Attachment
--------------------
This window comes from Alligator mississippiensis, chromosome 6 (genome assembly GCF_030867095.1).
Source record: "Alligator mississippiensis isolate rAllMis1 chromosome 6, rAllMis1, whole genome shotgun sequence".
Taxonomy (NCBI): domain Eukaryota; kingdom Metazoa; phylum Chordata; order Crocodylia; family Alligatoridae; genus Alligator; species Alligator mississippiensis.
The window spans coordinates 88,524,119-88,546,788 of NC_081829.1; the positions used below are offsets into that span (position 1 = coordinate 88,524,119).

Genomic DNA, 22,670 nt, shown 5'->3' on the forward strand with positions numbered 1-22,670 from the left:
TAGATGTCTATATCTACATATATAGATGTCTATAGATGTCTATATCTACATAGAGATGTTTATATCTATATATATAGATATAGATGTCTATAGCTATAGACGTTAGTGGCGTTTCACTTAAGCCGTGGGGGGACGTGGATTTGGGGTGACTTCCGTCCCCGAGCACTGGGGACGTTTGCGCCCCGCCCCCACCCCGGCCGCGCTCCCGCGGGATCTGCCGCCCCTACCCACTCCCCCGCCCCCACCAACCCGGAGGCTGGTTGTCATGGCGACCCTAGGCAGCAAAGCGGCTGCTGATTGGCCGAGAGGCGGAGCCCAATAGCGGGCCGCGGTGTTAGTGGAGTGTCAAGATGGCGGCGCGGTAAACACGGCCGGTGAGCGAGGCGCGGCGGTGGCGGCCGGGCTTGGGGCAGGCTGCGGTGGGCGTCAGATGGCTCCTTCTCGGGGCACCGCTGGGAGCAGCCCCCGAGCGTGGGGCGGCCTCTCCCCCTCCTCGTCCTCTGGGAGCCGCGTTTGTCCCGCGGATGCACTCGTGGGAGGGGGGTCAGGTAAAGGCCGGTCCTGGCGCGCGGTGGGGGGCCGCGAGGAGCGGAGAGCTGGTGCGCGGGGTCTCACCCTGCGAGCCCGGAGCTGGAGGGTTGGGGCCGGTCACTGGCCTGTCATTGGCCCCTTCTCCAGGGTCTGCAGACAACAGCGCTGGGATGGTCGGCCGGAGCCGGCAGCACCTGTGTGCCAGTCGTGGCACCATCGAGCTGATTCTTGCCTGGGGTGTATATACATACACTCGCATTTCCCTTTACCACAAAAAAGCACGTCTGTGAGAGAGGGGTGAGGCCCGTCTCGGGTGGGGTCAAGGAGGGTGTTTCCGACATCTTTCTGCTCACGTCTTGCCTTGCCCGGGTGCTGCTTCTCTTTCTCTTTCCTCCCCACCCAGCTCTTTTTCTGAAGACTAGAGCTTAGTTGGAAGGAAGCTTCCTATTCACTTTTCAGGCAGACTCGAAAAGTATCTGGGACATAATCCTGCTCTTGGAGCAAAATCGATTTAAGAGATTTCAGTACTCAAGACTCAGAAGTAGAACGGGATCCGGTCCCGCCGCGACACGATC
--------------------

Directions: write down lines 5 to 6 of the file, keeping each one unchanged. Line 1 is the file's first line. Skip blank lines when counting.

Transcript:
Genomic DNA, 22,670 nt, shown 5'->3' on the forward strand with positions numbered 1-22,670 from the left:
TAGATGTCTATATCTACATATATAGATGTCTATAGATGTCTATATCTACATAGAGATGTTTATATCTATATATATAGATATAGATGTCTATAGCTATAGACGTTAGTGGCGTTTCACTTAAGCCGTGGGGGGACGTGGATTTGGGGTGACTTCCGTCCCCGAGCACTGGGGACGTTTGCGCCCCGCCCCCACCCCGGCCGCGCTCCCGCGGGATCTGCCGCCCCTACCCACTCCCCCGCCCCCACCAACCCGGAGGCTGGTTGTCATGGCGACCCTAGGCAGCAAAGCGGCTGCTGATTGGCCGAGAGGCGGAGCCCAATAGCGGGCCGCGGTGTTAGTGGAGTGTCAAGATGGCGGCGCGGTAAACACGGCCGGTGAGCGAGGCGCGGCGGTGGCGGCCGGGCTTGGGGCAGGCTGCGGTGGGCGTCAGATGGCTCCTTCTCGGGGCACCGCTGGGAGCAGCCCCCGAGCGTGGGGCGGCCTCTCCCCCTCCTCGTCCTCTGGGAGCCGCGTTTGTCCCGCGGATGCACTCGTGGGAGGGGGGTCAGGTAAAGGCCGGTCCTGGCGCGCGGTGGGGGGCCGCGAGGAGCGGAGAGCTGGTGCGCGGGGTCTCACCCTGCGAGCCCGGAGCTGGAGGGTTGGGGCCGGTCACTGGCCTGTCATTGGCCCCTTCTCCAGGGTCTGCAGACAACAGCGCTGGGATGGTCGGCCGGAGCCGGCAGCACCTGTGTGCCAGTCGTGGCACCATCGAGCTGATTCTTGCCTGGGGTGTATATACATACACTCGCATTTCCCTTTACCACAAAAAAGCACGTCTGTGAGAGAGGGGTGAGGCCCGTCTCGGGTGGGGTCAAGGAGGGTGTTTCCGACATCTTTCTGCTCACGTCTTGCCTTGCCCGGGTGCTGCTTCTCTTTCTCTTTCCTCCCCACCCAGCTCTTTTTCTGAAGACTAGAGCTTAGTTGGAAGGAAGCTTCCTATTCACTTTTCAGGCAGACTCGAAAAGTATCTGGGACATAATCCTGCTCTTGGAGCAAAATCGATTTAAGAGATTTCAGTACTCAAGACTCAGAAGTAGAACGGGATCCGGTCCCGCCGCGACACGATC